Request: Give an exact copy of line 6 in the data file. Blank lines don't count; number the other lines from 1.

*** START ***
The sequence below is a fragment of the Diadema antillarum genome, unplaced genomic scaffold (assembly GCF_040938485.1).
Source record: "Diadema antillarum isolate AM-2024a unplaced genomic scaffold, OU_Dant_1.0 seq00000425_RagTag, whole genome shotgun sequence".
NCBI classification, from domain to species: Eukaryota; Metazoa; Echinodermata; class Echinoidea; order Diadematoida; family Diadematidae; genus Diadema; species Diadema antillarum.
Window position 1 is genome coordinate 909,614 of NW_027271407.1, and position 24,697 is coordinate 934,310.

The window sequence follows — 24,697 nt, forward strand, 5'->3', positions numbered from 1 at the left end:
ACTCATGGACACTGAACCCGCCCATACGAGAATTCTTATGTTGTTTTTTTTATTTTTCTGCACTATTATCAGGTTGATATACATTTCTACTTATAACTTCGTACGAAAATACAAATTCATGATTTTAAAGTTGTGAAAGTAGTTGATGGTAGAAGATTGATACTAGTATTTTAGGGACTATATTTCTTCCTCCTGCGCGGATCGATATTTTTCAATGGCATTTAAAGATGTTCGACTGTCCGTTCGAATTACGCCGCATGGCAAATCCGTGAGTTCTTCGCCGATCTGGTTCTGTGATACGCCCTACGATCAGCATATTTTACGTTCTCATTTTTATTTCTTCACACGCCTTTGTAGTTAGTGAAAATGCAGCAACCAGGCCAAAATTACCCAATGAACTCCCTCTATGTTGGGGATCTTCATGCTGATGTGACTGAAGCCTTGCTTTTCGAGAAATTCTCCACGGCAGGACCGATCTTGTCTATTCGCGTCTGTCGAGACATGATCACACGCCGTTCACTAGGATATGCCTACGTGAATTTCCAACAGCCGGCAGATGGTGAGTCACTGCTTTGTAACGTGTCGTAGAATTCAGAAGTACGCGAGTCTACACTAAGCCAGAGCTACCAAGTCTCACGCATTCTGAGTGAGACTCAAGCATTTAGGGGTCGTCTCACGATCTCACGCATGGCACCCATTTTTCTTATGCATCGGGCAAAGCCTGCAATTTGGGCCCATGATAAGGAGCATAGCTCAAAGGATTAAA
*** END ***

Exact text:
ACTCATGGACACTGAACCCGCCCATACGAGAATTCTTATGTTGTTTTTTTTATTTTTCTGCACTATTATCAGGTTGATATACATTTCTACTTATAACTTCGTACGAAAATACAAATTCATGATTTTAAAGTTGTGAAAGTAGTTGATGGTAGAAGATTGATACTAGTATTTTAGGGACTATATTTCTTCCTCCTGCGCGGATCGATATTTTTCAATGGCATTTAAAGATGTTCGACTGTCCGTTCGAATTACGCCGCATGGCAAATCCGTGAGTTCTTCGCCGATCTGGTTCTGTGATACGCCCTACGATCAGCATATTTTACGTTCTCATTTTTATTTCTTCACACGCCTTTGTAGTTAGTGAAAATGCAGCAACCAGGCCAAAATTACCCAATGAACTCCCTCTATGTTGGGGATCTTCATGCTGATGTGACTGAAGCCTTGCTTTTCGAGAAATTCTCCACGGCAGGACCGATCTTGTCTATTCGCGTCTGTCGAGACATGATCACACGCCGTTCACTAGGATATGCCTACGTGAATTTCCAACAGCCGGCAGATGGTGAGTCACTGCTTTGTAACGTGTCGTAGAATTCAGAAGTACGCGAGTCTACACTAAGCCAGAGCTACCAAGTCTCACGCATTCTGAGTGAGACTCAAGCATTTAGGGGTCGTCTCACGATCTCACGCATGGCACCCATTTTTCTTATGCATCGGGCAAAGCCTGCAATTTGGGCCCATGATAAGGAGCATAGCTCAAAGGATTAAA